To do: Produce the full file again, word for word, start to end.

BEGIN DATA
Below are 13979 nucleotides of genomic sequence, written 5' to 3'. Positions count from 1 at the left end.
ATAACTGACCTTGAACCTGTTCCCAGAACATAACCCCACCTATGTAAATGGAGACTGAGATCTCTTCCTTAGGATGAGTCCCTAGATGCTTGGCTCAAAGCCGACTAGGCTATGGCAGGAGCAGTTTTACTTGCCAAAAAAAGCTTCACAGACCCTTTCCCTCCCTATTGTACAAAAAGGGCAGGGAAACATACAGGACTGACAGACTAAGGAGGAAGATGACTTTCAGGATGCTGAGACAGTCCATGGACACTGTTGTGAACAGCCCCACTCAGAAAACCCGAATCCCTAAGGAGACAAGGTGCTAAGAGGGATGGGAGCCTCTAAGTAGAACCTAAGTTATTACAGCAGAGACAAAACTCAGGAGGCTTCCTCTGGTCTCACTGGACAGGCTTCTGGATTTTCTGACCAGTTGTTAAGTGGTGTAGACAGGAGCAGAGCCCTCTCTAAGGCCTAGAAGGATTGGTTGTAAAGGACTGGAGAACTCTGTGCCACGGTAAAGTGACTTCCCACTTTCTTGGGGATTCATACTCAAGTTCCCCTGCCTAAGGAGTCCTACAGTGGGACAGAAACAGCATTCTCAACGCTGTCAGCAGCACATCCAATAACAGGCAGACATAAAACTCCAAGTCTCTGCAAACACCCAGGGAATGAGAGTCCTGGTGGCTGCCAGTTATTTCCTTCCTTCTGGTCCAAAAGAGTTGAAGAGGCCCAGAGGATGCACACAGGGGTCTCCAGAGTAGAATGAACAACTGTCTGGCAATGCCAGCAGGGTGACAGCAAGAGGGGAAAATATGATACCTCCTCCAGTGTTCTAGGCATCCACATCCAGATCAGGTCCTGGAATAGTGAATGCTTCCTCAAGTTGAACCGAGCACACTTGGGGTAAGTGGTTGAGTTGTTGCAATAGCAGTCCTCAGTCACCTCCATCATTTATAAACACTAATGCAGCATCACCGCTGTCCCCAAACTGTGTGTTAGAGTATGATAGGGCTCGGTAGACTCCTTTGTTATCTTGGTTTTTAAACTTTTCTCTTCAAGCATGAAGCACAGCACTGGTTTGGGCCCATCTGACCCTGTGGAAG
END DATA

Below are 13979 nucleotides of genomic sequence, written 5' to 3'. Positions count from 1 at the left end.
ATAACTGACCTTGAACCTGTTCCCAGAACATAACCCCACCTATGTAAATGGAGACTGAGATCTCTTCCTTAGGATGAGTCCCTAGATGCTTGGCTCAAAGCCGACTAGGCTATGGCAGGAGCAGTTTTACTTGCCAAAAAAAGCTTCACAGACCCTTTCCCTCCCTATTGTACAAAAAGGGCAGGGAAACATACAGGACTGACAGACTAAGGAGGAAGATGACTTTCAGGATGCTGAGACAGTCCATGGACACTGTTGTGAACAGCCCCACTCAGAAAACCCGAATCCCTAAGGAGACAAGGTGCTAAGAGGGATGGGAGCCTCTAAGTAGAACCTAAGTTATTACAGCAGAGACAAAACTCAGGAGGCTTCCTCTGGTCTCACTGGACAGGCTTCTGGATTTTCTGACCAGTTGTTAAGTGGTGTAGACAGGAGCAGAGCCCTCTCTAAGGCCTAGAAGGATTGGTTGTAAAGGACTGGAGAACTCTGTGCCACGGTAAAGTGACTTCCCACTTTCTTGGGGATTCATACTCAAGTTCCCCTGCCTAAGGAGTCCTACAGTGGGACAGAAACAGCATTCTCAACGCTGTCAGCAGCACATCCAATAACAGGCAGACATAAAACTCCAAGTCTCTGCAAACACCCAGGGAATGAGAGTCCTGGTGGCTGCCAGTTATTTCCTTCCTTCTGGTCCAAAAGAGTTGAAGAGGCCCAGAGGATGCACACAGGGGTCTCCAGAGTAGAATGAACAACTGTCTGGCAATGCCAGCAGGGTGACAGCAAGAGGGGAAAATATGATACCTCCTCCAGTGTTCTAGGCATCCACATCCAGATCAGGTCCTGGAATAGTGAATGCTTCCTCAAGTTGAACCGAGCACACTTGGGGTAAGTGGTTGAGTTGTTGCAATAGCAGTCCTCAGTCACCTCCATCATTTATAAACACTAATGCAGCATCACCGCTGTCCCCAAACTGTGTGTTAGAGTATGATAGGGCTCGGTAGACTCCTTTGTTATCTTGGTTTTTAAACTTTTCTCTTCAAGCATGAAGCACAGCACTGGTTTGGGCCCATCTGACCCTGTGGAAG